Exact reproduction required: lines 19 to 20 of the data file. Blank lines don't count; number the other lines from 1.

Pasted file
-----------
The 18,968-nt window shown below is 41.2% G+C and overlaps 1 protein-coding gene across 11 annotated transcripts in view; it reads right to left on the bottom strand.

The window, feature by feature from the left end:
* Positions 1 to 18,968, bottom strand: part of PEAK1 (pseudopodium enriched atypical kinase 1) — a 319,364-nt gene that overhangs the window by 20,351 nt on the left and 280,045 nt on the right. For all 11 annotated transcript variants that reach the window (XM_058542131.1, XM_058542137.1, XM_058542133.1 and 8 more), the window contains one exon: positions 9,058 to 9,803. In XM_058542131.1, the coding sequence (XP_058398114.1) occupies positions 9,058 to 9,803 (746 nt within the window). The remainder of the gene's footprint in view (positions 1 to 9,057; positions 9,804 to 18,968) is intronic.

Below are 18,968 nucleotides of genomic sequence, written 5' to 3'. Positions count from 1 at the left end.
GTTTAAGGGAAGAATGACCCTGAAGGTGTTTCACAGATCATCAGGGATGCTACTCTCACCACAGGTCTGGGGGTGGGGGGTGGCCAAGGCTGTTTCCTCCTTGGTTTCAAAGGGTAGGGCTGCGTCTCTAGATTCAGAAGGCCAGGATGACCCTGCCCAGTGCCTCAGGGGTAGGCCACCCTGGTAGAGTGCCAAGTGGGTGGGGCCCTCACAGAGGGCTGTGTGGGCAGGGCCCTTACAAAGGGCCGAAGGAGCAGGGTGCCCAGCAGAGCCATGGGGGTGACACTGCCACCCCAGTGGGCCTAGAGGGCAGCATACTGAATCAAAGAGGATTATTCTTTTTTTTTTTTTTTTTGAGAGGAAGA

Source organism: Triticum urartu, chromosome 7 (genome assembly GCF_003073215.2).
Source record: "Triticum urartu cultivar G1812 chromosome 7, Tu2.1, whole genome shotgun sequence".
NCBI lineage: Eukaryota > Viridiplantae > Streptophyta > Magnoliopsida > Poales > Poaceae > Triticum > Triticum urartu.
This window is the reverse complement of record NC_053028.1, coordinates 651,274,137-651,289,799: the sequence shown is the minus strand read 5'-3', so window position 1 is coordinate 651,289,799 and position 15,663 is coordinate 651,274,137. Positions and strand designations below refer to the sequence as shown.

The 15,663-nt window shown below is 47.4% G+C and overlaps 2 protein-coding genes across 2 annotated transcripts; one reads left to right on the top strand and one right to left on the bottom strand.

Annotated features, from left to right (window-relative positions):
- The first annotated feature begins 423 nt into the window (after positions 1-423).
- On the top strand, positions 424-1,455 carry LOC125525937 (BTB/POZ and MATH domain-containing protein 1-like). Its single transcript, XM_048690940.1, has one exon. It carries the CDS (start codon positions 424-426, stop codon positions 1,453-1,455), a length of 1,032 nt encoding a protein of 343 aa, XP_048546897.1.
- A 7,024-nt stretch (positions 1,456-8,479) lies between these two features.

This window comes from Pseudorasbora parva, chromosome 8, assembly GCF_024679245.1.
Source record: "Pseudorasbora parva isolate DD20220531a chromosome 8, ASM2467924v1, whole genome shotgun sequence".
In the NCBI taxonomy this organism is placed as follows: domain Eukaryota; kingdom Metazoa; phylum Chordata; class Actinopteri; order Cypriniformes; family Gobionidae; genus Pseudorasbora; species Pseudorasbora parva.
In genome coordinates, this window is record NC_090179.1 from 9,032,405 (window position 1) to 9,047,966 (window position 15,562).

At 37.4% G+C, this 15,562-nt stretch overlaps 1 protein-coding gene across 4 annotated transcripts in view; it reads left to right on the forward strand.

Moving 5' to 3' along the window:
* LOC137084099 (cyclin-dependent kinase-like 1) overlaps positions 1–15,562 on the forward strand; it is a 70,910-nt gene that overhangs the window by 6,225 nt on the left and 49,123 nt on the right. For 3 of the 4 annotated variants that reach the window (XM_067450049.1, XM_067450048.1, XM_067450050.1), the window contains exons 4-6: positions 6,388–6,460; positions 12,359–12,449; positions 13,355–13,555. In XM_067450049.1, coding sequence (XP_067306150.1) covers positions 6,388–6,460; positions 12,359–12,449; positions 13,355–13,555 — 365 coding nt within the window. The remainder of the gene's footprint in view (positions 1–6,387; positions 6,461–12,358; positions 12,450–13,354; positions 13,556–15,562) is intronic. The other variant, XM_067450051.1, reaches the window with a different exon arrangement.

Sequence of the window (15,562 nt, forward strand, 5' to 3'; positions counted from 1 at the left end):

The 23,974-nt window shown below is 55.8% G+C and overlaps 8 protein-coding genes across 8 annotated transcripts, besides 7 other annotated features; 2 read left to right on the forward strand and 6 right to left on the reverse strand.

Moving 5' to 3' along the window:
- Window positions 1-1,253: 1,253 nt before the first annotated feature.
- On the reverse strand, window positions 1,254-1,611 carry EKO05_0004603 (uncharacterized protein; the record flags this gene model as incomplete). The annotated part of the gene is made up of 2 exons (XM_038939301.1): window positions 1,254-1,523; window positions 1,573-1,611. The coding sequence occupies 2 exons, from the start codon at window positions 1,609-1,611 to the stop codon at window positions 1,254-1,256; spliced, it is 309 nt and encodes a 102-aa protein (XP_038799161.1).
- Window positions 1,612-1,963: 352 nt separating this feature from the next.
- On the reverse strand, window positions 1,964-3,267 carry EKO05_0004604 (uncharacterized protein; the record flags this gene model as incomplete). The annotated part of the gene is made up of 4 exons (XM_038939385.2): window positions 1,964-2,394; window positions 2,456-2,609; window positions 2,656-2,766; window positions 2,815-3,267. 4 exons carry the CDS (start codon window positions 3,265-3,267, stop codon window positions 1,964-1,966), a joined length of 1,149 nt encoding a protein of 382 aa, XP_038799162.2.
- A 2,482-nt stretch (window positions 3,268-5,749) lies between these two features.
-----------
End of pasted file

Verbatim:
At 37.4% G+C, this 15,562-nt stretch overlaps 1 protein-coding gene across 4 annotated transcripts in view; it reads left to right on the forward strand.

Moving 5' to 3' along the window: